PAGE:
It doesn't matter what the issue, it's all his fault.

Yes, the President's fault.

Yes that President who was elected in November and has been in office for about eight months.

It's all his fault.

It's his fault we have homeless in Washington.

Defending on your position, it's his fault we don't have health care reform. Or it could be his fault if we do!

It is most definitely his fault we are ending one war, still in another and not winning.

It is his cabinet's fault, and therefore his fault, that the economy is near depressive, post-recessive and has bottomed out.

He is responsible for anti-2nd amendment rhetoric and surely wishes to take all those (un)necessary guns away from the militia.

It is his fault that people in "open carry" States are taking firearms to town halls.

The President may be plotting to kill grandmothers like me, and force retired military to consider suicide.

He forgot to fire Blackwater.

What else?

I nearly forgot global warming and climate change. Is Jim Hansen right? Is the President doing too little or too much to squeeze his foot into a smaller shoe?

It doesn't matter what area of life, or issue, or idea, or philosophy, it is all his fault, and to make matters worse he is suspiciously Fascist, although some believe he is a Socialist. Then again, he could be the anti-Christ.

And don't forget he is racist.

He is also suspiciously un-American. It is likely he was not born in Hawaii but elsewhere. The where to be determined by the Birther Movement.

You chose!

And when you do chose, remember we gave President George W. Bush 8 years to be at fault.

Cruelty, not Decency

I find it despicable that rather than seeing Senator Kennedy's request for an early replacement as thoughtful, prescient and decent, the political powers to be see it as opportunism.

They must be looking into their narcissist mirrors to show so little decency for the Senator and his foreknowledge of his own demise.

An update from the New York Times.


Antonello da Messina, An Italian Master

l’Annunciazione di Antonello (Right side), 1474, Bellomo, Siracusa

l’Annunciazione di Antonello (left side), 1474, Bellomo, Siracusa

Although I had studied art, and in particular, Italian art, it wasn't until I went to Siracusa (Syracuse) Italy that I truly discovered the work of Messina (1430-79).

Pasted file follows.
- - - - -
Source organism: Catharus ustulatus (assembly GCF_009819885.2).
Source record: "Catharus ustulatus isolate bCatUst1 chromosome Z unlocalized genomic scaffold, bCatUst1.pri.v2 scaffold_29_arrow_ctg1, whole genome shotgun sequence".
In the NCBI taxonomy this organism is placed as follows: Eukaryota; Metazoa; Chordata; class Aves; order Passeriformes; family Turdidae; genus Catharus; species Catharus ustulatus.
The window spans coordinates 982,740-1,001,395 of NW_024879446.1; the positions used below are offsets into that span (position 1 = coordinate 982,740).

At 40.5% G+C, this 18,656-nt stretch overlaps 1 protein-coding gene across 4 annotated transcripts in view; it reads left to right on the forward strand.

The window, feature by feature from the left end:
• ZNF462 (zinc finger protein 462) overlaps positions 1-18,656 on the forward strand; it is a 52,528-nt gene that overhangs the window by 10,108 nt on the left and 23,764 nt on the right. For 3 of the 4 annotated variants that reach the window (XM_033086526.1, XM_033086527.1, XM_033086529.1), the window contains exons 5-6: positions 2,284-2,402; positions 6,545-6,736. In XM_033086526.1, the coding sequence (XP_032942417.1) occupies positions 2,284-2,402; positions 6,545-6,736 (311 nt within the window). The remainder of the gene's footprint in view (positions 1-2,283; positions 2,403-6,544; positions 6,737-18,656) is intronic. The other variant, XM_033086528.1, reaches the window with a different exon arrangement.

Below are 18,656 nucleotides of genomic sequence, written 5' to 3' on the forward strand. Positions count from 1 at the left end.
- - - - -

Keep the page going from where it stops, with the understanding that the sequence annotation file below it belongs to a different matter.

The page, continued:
Antonello da Messina is credited with bringing oil painting from Flanders to Italy, and is among Italy's principal artists. While he is best known for his portraits, many of which are in galleries or museums in Sicily and internationally, it is his Annunciation that had me enthralled and gaping like a 3 year old for more than hour at the
Galleria Regionale di Palazzo Bellomo di Siracusa.

Annunciation, Leonardo da Vinci 1472, Uffizi Gallery (Florence)

Many artists, particularly, Italians, have painted the Annunciation. da Vinci's version, which I saw in Firenza more than 30 years ago, and painted a couple of years earlier than Messina's, has a similar feeling but does not necessarily have the same luminescent impact I felt examining and admiring the Sicilian's.

Rendered with tempera and oil on wood, the painting was in disrepair, with evident peeling and badly cracked, when I visited, and only a small wall hung replica provided the detail and colour Messina painted in the 15th century.

Close Up, l’Annunciazione di Antonello (left side), 1474, Bellomo, Siracusa

But even though the painting badly needs restoration, the two figures seemed as alive as if I was standing outside a window peering into a room eavesdropping on a personal conversation.

I thought about this painting today after reading an article on Russian icons and admiring some 21st century work by Igor and Marina, husband and wife, who paint luscious oils, uniquely and reminiscent of bygone days.

Alice in Wonderland and the Magic of Maggie Taylor

Alice Liddell, 1859

Have you ever imagined you were Alice, traveling through Lewis Carroll's Wonderland?

Alice's Adventures, Maggie Taylor ©

If you have, you might just love to see Maggie Taylor's artwork and illustrated Alice book here.

Paper Galore